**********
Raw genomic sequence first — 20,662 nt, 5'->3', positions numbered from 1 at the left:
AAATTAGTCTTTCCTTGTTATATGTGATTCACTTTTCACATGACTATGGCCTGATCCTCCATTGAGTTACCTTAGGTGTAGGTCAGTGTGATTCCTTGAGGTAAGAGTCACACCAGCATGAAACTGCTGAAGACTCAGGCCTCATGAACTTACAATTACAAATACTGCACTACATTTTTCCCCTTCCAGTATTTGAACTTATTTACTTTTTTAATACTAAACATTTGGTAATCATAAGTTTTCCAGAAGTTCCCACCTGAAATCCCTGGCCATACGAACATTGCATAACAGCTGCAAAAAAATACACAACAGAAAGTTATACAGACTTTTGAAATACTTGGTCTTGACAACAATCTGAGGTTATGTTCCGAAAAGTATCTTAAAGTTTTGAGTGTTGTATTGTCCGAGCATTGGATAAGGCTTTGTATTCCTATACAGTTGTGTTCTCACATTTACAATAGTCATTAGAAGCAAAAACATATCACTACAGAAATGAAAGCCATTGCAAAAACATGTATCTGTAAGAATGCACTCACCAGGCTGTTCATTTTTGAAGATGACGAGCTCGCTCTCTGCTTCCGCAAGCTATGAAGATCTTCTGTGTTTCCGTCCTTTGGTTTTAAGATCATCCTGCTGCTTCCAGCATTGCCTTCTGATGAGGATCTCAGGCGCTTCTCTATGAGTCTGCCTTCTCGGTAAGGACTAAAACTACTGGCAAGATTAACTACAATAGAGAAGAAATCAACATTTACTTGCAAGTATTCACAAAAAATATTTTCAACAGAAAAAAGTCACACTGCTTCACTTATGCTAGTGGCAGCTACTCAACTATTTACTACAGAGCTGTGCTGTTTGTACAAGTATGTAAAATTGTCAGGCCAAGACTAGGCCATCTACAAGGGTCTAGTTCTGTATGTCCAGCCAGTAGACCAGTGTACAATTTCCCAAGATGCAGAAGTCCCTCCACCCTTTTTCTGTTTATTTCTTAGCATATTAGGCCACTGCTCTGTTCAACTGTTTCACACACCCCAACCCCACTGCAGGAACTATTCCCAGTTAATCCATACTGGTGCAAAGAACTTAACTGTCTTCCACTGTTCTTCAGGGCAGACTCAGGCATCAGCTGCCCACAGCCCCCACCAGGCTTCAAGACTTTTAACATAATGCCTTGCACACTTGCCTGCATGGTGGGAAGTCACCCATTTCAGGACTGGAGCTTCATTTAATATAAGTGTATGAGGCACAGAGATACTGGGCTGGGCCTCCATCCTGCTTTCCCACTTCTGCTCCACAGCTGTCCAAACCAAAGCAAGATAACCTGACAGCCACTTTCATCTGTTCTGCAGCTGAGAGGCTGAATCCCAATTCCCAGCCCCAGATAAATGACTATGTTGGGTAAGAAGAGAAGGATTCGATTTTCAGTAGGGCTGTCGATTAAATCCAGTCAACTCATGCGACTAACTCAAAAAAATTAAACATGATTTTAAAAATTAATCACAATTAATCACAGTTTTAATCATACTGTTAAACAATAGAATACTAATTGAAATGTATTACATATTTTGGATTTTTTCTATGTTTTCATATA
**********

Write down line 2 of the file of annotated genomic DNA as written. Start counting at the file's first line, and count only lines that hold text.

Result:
AAATTAGTCTTTCCTTGTTATATGTGATTCACTTTTCACATGACTATGGCCTGATCCTCCATTGAGTTACCTTAGGTGTAGGTCAGTGTGATTCCTTGAGGTAAGAGTCACACCAGCATGAAACTGCTGAAGACTCAGGCCTCATGAACTTACAATTACAAATACTGCACTACATTTTTCCCCTTCCAGTATTTGAACTTATTTACTTTTTTAATACTAAACATTTGGTAATCATAAGTTTTCCAGAAGTTCCCACCTGAAATCCCTGGCCATACGAACATTGCATAACAGCTGCAAAAAAATACACAACAGAAAGTTATACAGACTTTTGAAATACTTGGTCTTGACAACAATCTGAGGTTATGTTCCGAAAAGTATCTTAAAGTTTTGAGTGTTGTATTGTCCGAGCATTGGATAAGGCTTTGTATTCCTATACAGTTGTGTTCTCACATTTACAATAGTCATTAGAAGCAAAAACATATCACTACAGAAATGAAAGCCATTGCAAAAACATGTATCTGTAAGAATGCACTCACCAGGCTGTTCATTTTTGAAGATGACGAGCTCGCTCTCTGCTTCCGCAAGCTATGAAGATCTTCTGTGTTTCCGTCCTTTGGTTTTAAGATCATCCTGCTGCTTCCAGCATTGCCTTCTGATGAGGATCTCAGGCGCTTCTCTATGAGTCTGCCTTCTCGGTAAGGACTAAAACTACTGGCAAGATTAACTACAATAGAGAAGAAATCAACATTTACTTGCAAGTATTCACAAAAAATATTTTCAACAGAAAAAAGTCACACTGCTTCACTTATGCTAGTGGCAGCTACTCAACTATTTACTACAGAGCTGTGCTGTTTGTACAAGTATGTAAAATTGTCAGGCCAAGACTAGGCCATCTACAAGGGTCTAGTTCTGTATGTCCAGCCAGTAGACCAGTGTACAATTTCCCAAGATGCAGAAGTCCCTCCACCCTTTTTCTGTTTATTTCTTAGCATATTAGGCCACTGCTCTGTTCAACTGTTTCACACACCCCAACCCCACTGCAGGAACTATTCCCAGTTAATCCATACTGGTGCAAAGAACTTAACTGTCTTCCACTGTTCTTCAGGGCAGACTCAGGCATCAGCTGCCCACAGCCCCCACCAGGCTTCAAGACTTTTAACATAATGCCTTGCACACTTGCCTGCATGGTGGGAAGTCACCCATTTCAGGACTGGAGCTTCATTTAATATAAGTGTATGAGGCACAGAGATACTGGGCTGGGCCTCCATCCTGCTTTCCCACTTCTGCTCCACAGCTGTCCAAACCAAAGCAAGATAACCTGACAGCCACTTTCATCTGTTCTGCAGCTGAGAGGCTGAATCCCAATTCCCAGCCCCAGATAAATGACTATGTTGGGTAAGAAGAGAAGGATTCGATTTTCAGTAGGGCTGTCGATTAAATCCAGTCAACTCATGCGACTAACTCAAAAAAATTAAACATGATTTTAAAAATTAATCACAATTAATCACAGTTTTAATCATACTGTTAAACAATAGAATACTAATTGAAATGTATTACATATTTTGGATTTTTTCTATGTTTTCATATA